The current state of our country is causing many people to get riled up and stressed out – no matter what side of the issues you fall on. To say the least, living in 2020 hasn’t been stress free, and all on top of the “normal” stress that happens in life.
All of this has us thinking about stress levels, and we (Nicole and Roxy) recently put our heads together to talk about how stress impacts your skin (hint: there is damage). Bringing science and our own perspectives, we discuss what actually happens to you as you stress out, what chronic stress does to your body and ultimately your skin, and how to realistically manage it…because no one needs another blog about doing all the things right and finding that perfect self-care nirvana.
Q. How exactly are stress and skin linked?
We are all familiar with the effects that stress can have on our bodies – chronic stress can age you faster (inside and out) than a lifetime of smoking and poor eating habits. In response to stress, our bodies enter a fight or flight mode that wreaks havoc on the hormonal system. We know of stress ulcers, stress headaches, blood pressure rising due to stress, and even more of an extreme, chest pains due to stress; but stress also has a negative effect on our skin. Many know personally the “wear and tear” skin endures after a challenging event.
Yes! It’s pretty impressive what our bodies are designed to do when we are under stress, although the side effects might not be so welcome. Our bodies are literally responding to perceived danger and trying to protect us. Once the “danger” subsides, hormone levels normalize, our bodies return to normal, and we can rest and recharge. But sometimes stress is ever present and our bodies go into overdrive trying to fight against it.
That’s right. Which is how you might end up with chronically tight muscles, headaches, ulcers, chest pains, fertility issues, difficulty sleeping, mood imbalances, and brain fog (just to name a few). You’re also more likely to adopt a poor diet and make other unhealthy lifestyle choices.
Q. What are the most common ways stress impacts our skin?
So then all of this that is happening internally starts to show up on the surface, on your skin. I think the most notable showing of stress is acne. It’s certainly the one I’m most familiar with! But also dull skin tone, dry skin, under eye bags, and premature aging.
Yes, unfortunately acne can come to us even after our teen years but there are so many other things that happen to our skin as a result of too much stress.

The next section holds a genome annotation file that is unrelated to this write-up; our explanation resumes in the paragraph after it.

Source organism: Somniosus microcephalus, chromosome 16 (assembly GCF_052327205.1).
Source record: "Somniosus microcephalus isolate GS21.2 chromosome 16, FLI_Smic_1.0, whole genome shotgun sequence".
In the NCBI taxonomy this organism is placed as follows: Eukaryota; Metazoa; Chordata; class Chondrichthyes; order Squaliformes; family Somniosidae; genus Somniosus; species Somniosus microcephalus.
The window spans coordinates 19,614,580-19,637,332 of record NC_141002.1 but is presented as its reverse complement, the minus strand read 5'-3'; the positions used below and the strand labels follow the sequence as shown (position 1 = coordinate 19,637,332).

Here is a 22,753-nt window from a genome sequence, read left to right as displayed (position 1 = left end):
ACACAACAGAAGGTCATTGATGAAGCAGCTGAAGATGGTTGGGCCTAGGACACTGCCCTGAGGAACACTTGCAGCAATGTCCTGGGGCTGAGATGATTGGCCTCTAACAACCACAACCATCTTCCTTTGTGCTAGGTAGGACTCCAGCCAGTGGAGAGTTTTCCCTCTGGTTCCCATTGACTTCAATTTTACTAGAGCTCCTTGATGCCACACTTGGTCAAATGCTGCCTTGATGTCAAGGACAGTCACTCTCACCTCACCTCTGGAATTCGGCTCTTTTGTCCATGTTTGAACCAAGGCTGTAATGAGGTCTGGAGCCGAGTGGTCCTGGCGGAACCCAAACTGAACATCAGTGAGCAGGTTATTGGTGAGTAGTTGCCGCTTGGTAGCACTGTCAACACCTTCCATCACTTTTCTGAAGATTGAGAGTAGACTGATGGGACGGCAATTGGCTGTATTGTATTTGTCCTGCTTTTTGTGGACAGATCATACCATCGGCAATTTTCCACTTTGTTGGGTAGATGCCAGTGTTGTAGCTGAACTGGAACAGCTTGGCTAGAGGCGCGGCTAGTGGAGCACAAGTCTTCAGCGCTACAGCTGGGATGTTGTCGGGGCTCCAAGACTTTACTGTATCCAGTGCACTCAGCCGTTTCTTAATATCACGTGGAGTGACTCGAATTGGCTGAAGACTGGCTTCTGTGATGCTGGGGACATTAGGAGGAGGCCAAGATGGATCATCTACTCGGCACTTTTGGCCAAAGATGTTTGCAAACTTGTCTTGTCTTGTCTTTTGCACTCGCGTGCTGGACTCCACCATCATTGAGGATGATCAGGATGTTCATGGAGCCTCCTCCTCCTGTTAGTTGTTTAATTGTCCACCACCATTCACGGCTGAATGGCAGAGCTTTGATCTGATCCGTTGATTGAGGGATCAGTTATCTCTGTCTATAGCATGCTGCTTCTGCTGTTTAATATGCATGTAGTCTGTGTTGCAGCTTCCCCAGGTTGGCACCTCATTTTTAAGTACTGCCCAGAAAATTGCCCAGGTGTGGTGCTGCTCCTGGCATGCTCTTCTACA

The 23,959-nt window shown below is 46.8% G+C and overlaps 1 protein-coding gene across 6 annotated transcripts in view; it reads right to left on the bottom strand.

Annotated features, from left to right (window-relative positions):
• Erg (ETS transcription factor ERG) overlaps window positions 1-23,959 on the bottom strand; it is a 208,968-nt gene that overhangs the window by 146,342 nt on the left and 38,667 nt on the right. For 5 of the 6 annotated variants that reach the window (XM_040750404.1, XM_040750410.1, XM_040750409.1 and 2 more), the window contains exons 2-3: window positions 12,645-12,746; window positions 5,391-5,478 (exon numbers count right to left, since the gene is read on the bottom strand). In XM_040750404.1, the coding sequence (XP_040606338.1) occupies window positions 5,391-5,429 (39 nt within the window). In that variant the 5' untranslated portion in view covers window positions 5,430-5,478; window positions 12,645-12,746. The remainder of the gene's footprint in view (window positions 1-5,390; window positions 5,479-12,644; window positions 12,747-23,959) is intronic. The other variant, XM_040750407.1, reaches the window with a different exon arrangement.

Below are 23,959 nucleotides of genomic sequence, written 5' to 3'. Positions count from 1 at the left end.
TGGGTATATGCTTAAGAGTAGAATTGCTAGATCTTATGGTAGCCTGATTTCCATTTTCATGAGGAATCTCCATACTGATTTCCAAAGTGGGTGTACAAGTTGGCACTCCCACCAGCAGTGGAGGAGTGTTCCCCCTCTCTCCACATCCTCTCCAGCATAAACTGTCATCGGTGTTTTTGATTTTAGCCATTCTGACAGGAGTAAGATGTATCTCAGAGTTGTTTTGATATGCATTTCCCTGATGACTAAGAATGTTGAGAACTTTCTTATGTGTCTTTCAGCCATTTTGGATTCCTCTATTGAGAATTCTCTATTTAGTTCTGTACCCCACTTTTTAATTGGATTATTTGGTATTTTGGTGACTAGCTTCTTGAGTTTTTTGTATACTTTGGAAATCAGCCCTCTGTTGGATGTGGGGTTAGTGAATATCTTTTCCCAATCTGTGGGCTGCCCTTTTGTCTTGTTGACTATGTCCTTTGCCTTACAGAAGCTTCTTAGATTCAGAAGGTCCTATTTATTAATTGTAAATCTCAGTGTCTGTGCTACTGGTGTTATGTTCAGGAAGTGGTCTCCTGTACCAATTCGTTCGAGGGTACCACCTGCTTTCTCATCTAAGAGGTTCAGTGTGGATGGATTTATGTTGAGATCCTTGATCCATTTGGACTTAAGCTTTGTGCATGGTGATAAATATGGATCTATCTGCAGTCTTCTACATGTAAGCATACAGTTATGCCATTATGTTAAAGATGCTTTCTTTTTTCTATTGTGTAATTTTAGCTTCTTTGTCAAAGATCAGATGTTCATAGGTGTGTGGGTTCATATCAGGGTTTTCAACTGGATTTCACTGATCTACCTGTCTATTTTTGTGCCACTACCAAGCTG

Our skin cells die and are replaced throughout life, however stress can cause faster skin cell death and our bodies can’t keep up to replace it! This cell death thins the dermal layer of skin which holds the collagen and elastin proteins, and the outer layers of skin which hold essential water and electrolytes.
Ideally, antioxidants are one of the things that protect us from premature cell breakdown. We produce some antioxidants ourselves but primarily we get them from plant-based foods (and good skin care). But when we are stressed, all of the vitamins and minerals that our body processes, that usually go to our skin, hair and nails, are rerouted to our metabolic processes and stress hormone production to keep us safe and alive against perceived danger (aka stress). So then, if we have fewer antioxidants and the ones we do have are outnumbered by free radicals, we have oxidative stress which causes pigment spots, wrinkles and sagging skin.
When you combine poor diet, excessive alcohol ingestion, excess exposure to ultraviolet light (aka tanning), smoking, and emotional stress, antioxidants are ambushed and the door to early aging is opened.
Q. So how should we be handling our stress?
Dealing with stress has become such a topic of discussion in light of everything that is going on in the world but, maybe especially, for younger generations. We’ve not lived much of our lives without the constant availability of information – social media, email, and a 24-hour news cycle all flying at us through our cell phones which we can’t seem to put down. And as a result, we aren’t very good at recharging and shutting off. Our nervous systems have actually become more sensitive than generations past and so, for some, our bodies are responding to minor stressful situations as if our lives were in danger. Our stress hormones never shut off. And all of these internal and external side effects become worse.